Study Guide

Top Gun Setting

Setting

Miramar, California, a.k.a. Fightertown, USA

Most of Top Gun takes place in Miramar, CA, an area just north of San Diego, CA. We know San Diego is awesome and all, but why set the film here? Well, when Top Gun was made (1984-5, released in 1986), Miramar was home to a naval air station (NAS) and to the real Top Gun (then called Fighter Weapons School, now called Strike Fighter Tactics Instructor Program), i.e. the school for elite naval aviators like Maverick and Goose. There still is an air base in Miramar, but it belongs to the Marines now.

While it's not always obvious that the fellas are hanging out in Miramar, the movie makes it pretty clear that they are definitely some place where the weather is nice—warm enough to play volleyball without shirts on in the day, but cool enough at night to necessitate a jacket. Setting aside the fact that Miramar is nicknamed Fightertown, USA, and that the real Top Gun used to be there, it would still be great. Where else but southern California would you shoot a film about a bunch of really good-looking, really talented young fighter pilots, most of whom are single?

While there are a lot of good sunset shots and shots that make you long for the temperate climate of the San Diego area, there are also plenty of shots on the base itself. We see the guys in a hangar, in classrooms, in what appear to be study halls, and even in the locker room. The film's use of both on- and off-base settings really gives us a great idea of what life in the Navy is like for guys in Top Gun: they have duties and responsibilities, but also some freedom to do other things.

The biggest thing about the Miramar setting is that this is where most of Maverick's drama unfolds. All the scoldings, the relationship issues (he has a few fights with Charlie), and the struggle with his past, and even his eventual coming to terms with his past and a greater understanding of what it means to fly as part of a team—these all take place on land, i.e. not in the air, and not on the aircraft carrier.

The F-14 Cockpit

Top Gun is a movie about fighter pilots, so naturally a lot of scenes take place in the tiny confines of the F-14 cockpit. Maverick, Goose, Iceman, Hollywood, Slider, Viper, Jester—we see all of these guys behind the wheel (or the radar) throughout the film. The film crew did its best to give the audience a sense of how difficult flying a plane like the F-14 can be, and how grueling aerial combat, and aerial combat training, are. This is why, for example, the scenes constantly shift between pilots (especially during training), and why sometimes you feel just a little queasy.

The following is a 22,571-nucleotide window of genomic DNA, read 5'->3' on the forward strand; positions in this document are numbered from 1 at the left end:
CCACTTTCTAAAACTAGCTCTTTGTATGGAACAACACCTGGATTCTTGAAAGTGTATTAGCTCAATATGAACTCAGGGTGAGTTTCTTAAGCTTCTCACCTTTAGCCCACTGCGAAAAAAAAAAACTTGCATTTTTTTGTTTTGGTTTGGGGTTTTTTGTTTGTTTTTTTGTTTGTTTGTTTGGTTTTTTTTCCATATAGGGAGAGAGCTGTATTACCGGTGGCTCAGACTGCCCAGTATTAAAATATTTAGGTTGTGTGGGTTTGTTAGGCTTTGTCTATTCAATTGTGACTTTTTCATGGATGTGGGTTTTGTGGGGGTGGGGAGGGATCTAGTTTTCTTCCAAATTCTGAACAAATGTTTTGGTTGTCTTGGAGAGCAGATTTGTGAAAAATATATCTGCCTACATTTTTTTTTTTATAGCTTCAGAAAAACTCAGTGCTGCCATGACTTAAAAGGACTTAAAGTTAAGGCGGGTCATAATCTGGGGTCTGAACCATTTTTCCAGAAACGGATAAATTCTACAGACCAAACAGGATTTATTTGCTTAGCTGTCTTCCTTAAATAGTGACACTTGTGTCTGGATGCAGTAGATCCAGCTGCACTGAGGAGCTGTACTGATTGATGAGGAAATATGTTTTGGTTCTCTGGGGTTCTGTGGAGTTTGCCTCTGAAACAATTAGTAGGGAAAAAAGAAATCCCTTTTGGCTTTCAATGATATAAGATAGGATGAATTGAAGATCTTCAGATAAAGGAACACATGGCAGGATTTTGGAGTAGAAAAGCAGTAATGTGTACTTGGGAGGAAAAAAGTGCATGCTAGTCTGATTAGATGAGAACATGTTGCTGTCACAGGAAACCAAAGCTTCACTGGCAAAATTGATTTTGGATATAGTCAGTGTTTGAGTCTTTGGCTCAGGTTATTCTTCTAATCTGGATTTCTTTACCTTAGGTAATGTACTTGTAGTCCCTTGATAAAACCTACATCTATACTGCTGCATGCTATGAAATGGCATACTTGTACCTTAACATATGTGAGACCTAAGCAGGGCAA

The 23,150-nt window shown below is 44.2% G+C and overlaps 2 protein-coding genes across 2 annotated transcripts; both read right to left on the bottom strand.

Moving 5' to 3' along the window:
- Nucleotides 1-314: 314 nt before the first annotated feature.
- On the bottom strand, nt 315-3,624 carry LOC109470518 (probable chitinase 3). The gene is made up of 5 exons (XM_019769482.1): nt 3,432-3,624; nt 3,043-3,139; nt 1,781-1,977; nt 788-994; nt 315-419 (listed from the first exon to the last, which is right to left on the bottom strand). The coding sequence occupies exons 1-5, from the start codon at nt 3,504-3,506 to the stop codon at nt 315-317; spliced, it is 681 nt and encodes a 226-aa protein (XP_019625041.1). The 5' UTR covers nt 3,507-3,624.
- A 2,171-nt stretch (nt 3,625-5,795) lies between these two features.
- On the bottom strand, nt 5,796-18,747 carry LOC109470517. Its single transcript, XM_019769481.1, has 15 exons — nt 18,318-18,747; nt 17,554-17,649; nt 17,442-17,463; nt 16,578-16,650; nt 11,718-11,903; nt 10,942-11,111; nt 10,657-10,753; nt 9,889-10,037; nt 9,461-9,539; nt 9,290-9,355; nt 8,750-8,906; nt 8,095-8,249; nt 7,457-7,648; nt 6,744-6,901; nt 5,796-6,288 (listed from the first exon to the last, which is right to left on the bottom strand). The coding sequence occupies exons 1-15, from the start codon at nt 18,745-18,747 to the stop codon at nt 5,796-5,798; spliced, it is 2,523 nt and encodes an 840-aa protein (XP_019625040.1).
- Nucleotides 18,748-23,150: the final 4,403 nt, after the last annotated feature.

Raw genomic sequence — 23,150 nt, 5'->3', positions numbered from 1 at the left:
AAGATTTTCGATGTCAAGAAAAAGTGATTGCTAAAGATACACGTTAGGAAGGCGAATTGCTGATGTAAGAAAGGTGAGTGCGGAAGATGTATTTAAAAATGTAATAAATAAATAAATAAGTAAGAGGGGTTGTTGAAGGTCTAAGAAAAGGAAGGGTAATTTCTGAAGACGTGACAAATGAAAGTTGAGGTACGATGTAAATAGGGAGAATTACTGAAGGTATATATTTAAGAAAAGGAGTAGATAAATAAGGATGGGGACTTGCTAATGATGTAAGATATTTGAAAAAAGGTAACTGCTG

It is also in the cockpit where Maverick makes most of his great, and most of his bad, decisions. He decides to leave his wingmen multiple times while he's flying, he disengages and reengages on numerous occasions, and he talks about doing his "circus-stunt" fly-bys all within the confines of the cockpit, his personal command tower of sorts. The cockpit and the air—this is Maverick's playground, and his battleground. This is the arena where he most excels, but also where he has the most to learn, and the most to lose.

USS Enterprise (Aircraft Carrier)

Technically, we're only on the USS Enterprise during two scenes in the movie (the first, and the second to last), but these are important scenes. We get great shots of smoky, jet-exhaust-filled flight decks, and some really great shots of planes taking off and landing. The aircraft carrier is a scary place, and the film does its best to give us a sense of the thrills and dangerous taking off and landing can be (Cougar almost crashes early in the movie, for example).

Besides the flight deck, a lot goes down in the air control tower, where Stinger is usually shown puffing his cigar and cursing Maverick's unorthodox flying style. While we can usually follow what's going on by listening to the pilots, the shots of the radar dudes in the tower give us a better sense of the overall picture. It is through the tower footage that we see how pilots' missions are directed, and that we see how frustrating it could potentially be for a guy like Stinger to try to control a guy like Maverick with just a radio.

The Cold War

In 1986, when Top Gun was released, there were about 40,000 nuclear warheads ready to go, or the equivalent of 1,000,000 atomic bombs of the kind the United Stops dropped on Hiroshima. That's a lot of firepower folks, and people who lived during the Cold War lived in fear of nuclear annihilation on a daily basis. Okay, so maybe the fear wasn't quite as bad as we may think in retrospect, but it was definitely real.

What's the Cold War, you might ask? A nearly 50-year long conflict between the world's two great super powers (the United States and the Soviet Union) that never really became a full-on war. The actual "war" was fought in other areas, like the arms race (a quest to see who could amass more deadly weapons), the space race (the quest to see who could make it the furthest into space), and in things like the Olympics (the U.S. hockey team's victory over the Soviet Union in 1980 was a huge deal).

Top Gun takes place during the Cold War, and the movie is full of references to the conflict. For example, the MiG-28's that Maverick and Co. face have little red stars painted on their tails, an indication that they are from some unnamed communist country (the conflict between the United States and the Soviet Union was not just about a conflict between nations, but also between communism and capitalism). Furthermore, the Top Gun pilots spend more time training, practicing, and getting ready than actually fighting. This is the perfect depiction of the Cold War, which was all about preparation (think the arms race). Viper says it best during the first Top Gun training session:

VIPER: Although we are not at war, we must act as though we are.

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